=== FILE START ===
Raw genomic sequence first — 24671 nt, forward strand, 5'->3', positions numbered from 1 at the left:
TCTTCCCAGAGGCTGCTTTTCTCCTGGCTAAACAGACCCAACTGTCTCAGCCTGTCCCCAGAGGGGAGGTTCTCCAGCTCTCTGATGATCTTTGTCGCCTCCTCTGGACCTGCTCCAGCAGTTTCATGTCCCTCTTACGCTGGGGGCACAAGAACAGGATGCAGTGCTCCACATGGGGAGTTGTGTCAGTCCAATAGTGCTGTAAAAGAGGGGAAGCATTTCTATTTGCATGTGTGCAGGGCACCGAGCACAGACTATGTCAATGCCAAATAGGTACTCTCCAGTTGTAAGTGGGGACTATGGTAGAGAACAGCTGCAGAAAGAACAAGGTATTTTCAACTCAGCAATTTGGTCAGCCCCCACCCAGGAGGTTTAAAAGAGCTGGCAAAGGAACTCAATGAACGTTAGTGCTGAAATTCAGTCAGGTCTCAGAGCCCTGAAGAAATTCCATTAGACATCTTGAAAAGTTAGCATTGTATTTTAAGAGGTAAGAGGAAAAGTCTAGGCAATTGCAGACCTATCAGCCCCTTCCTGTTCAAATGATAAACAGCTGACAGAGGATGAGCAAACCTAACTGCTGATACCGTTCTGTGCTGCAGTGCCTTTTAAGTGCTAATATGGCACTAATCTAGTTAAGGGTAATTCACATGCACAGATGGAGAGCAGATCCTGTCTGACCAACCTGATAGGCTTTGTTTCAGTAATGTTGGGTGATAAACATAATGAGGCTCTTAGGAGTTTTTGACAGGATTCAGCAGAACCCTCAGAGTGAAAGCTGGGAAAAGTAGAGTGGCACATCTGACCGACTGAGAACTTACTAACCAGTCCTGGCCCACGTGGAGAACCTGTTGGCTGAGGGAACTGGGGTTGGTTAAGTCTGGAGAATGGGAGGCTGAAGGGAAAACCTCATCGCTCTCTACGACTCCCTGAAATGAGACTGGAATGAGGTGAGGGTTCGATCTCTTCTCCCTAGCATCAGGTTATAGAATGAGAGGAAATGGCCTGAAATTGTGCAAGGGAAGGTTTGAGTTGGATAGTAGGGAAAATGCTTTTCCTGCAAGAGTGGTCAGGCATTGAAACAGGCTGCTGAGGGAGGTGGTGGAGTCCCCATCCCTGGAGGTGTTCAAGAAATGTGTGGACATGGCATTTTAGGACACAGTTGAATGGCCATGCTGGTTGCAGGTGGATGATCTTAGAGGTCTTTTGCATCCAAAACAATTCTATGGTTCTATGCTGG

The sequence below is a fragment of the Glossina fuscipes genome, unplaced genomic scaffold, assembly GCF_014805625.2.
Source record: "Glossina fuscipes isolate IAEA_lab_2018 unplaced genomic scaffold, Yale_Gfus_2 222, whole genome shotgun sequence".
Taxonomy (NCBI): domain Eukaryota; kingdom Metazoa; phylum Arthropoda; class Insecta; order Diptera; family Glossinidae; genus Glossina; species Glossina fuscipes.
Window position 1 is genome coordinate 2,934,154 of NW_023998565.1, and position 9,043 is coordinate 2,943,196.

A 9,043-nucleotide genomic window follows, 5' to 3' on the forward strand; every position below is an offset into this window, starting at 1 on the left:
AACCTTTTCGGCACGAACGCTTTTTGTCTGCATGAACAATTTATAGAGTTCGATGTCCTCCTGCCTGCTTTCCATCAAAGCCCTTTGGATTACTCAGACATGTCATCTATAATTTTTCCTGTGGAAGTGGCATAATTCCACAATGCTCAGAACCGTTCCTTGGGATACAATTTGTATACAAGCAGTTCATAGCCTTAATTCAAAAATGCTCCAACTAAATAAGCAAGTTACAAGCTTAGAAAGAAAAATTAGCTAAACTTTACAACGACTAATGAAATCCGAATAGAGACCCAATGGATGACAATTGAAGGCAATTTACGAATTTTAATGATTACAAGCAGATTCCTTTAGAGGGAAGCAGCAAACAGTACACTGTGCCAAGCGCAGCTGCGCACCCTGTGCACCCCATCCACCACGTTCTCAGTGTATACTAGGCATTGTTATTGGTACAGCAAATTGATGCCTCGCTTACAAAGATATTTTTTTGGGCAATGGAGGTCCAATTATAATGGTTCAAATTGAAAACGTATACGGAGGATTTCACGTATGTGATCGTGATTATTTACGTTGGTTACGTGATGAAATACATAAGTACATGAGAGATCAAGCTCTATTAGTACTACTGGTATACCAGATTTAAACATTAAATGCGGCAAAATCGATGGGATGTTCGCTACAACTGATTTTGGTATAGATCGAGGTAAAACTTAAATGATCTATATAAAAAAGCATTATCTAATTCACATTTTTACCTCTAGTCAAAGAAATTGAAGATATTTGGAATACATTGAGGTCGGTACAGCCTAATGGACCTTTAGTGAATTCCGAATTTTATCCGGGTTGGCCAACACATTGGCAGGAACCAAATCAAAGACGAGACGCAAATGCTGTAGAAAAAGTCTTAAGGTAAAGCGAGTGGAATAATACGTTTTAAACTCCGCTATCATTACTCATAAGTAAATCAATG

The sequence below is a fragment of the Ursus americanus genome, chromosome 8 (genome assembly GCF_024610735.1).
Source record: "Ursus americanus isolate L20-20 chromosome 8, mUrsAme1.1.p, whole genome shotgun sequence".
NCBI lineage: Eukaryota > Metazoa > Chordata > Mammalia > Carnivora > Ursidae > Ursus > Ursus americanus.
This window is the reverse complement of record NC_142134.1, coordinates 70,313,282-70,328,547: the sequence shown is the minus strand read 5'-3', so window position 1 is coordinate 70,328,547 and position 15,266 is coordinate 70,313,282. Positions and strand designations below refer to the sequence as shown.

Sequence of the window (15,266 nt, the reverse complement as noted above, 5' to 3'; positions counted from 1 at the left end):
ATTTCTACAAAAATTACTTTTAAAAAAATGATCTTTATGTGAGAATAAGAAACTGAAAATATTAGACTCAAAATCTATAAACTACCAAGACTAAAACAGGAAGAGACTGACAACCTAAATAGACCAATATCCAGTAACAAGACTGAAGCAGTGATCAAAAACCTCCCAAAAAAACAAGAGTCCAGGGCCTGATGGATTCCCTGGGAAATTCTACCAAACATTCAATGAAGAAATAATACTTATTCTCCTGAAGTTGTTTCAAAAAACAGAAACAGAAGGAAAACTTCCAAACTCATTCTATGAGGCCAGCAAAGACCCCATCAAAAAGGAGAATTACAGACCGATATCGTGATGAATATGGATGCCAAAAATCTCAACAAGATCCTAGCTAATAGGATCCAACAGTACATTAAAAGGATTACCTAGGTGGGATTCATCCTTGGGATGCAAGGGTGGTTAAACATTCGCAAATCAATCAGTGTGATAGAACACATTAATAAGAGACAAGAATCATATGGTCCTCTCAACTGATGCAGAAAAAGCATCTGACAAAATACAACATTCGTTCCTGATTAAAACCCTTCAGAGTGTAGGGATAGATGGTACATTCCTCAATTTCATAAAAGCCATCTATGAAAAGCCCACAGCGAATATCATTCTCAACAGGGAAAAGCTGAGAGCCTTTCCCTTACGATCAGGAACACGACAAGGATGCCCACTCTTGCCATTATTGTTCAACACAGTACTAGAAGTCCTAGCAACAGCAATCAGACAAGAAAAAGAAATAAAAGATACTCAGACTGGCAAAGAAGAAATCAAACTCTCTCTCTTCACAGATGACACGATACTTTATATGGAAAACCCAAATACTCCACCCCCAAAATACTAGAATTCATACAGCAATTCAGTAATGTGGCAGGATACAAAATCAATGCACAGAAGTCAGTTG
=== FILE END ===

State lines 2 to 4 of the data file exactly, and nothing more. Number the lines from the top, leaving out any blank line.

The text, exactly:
TCTTCCCAGAGGCTGCTTTTCTCCTGGCTAAACAGACCCAACTGTCTCAGCCTGTCCCCAGAGGGGAGGTTCTCCAGCTCTCTGATGATCTTTGTCGCCTCCTCTGGACCTGCTCCAGCAGTTTCATGTCCCTCTTACGCTGGGGGCACAAGAACAGGATGCAGTGCTCCACATGGGGAGTTGTGTCAGTCCAATAGTGCTGTAAAAGAGGGGAAGCATTTCTATTTGCATGTGTGCAGGGCACCGAGCACAGACTATGTCAATGCCAAATAGGTACTCTCCAGTTGTAAGTGGGGACTATGGTAGAGAACAGCTGCAGAAAGAACAAGGTATTTTCAACTCAGCAATTTGGTCAGCCCCCACCCAGGAGGTTTAAAAGAGCTGGCAAAGGAACTCAATGAACGTTAGTGCTGAAATTCAGTCAGGTCTCAGAGCCCTGAAGAAATTCCATTAGACATCTTGAAAAGTTAGCATTGTATTTTAAGAGGTAAGAGGAAAAGTCTAGGCAATTGCAGACCTATCAGCCCCTTCCTGTTCAAATGATAAACAGCTGACAGAGGATGAGCAAACCTAACTGCTGATACCGTTCTGTGCTGCAGTGCCTTTTAAGTGCTAATATGGCACTAATCTAGTTAAGGGTAATTCACATGCACAGATGGAGAGCAGATCCTGTCTGACCAACCTGATAGGCTTTGTTTCAGTAATGTTGGGTGATAAACATAATGAGGCTCTTAGGAGTTTTTGACAGGATTCAGCAGAACCCTCAGAGTGAAAGCTGGGAAAAGTAGAGTGGCACATCTGACCGACTGAGAACTTACTAACCAGTCCTGGCCCACGTGGAGAACCTGTTGGCTGAGGGAACTGGGGTTGGTTAAGTCTGGAGAATGGGAGGCTGAAGGGAAAACCTCATCGCTCTCTACGACTCCCTGAAATGAGACTGGAATGAGGTGAGGGTTCGATCTCTTCTCCCTAGCATCAGGTTATAGAATGAGAGGAAATGGCCTGAAATTGTGCAAGGGAAGGTTTGAGTTGGATAGTAGGGAAAATGCTTTTCCTGCAAGAGTGGTCAGGCATTGAAACAGGCTGCTGAGGGAGGTGGTGGAGTCCCCATCCCTGGAGGTGTTCAAGAAATGTGTGGACATGGCATTTTAGGACACAGTTGAATGGCCATGCTGGTTGCAGGTGGATGATCTTAGAGGTCTTTTGCATCCAAAACAATTCTATGGTTCTATGCTGG

The sequence below is a fragment of the Glossina fuscipes genome, unplaced genomic scaffold, assembly GCF_014805625.2.
Source record: "Glossina fuscipes isolate IAEA_lab_2018 unplaced genomic scaffold, Yale_Gfus_2 222, whole genome shotgun sequence".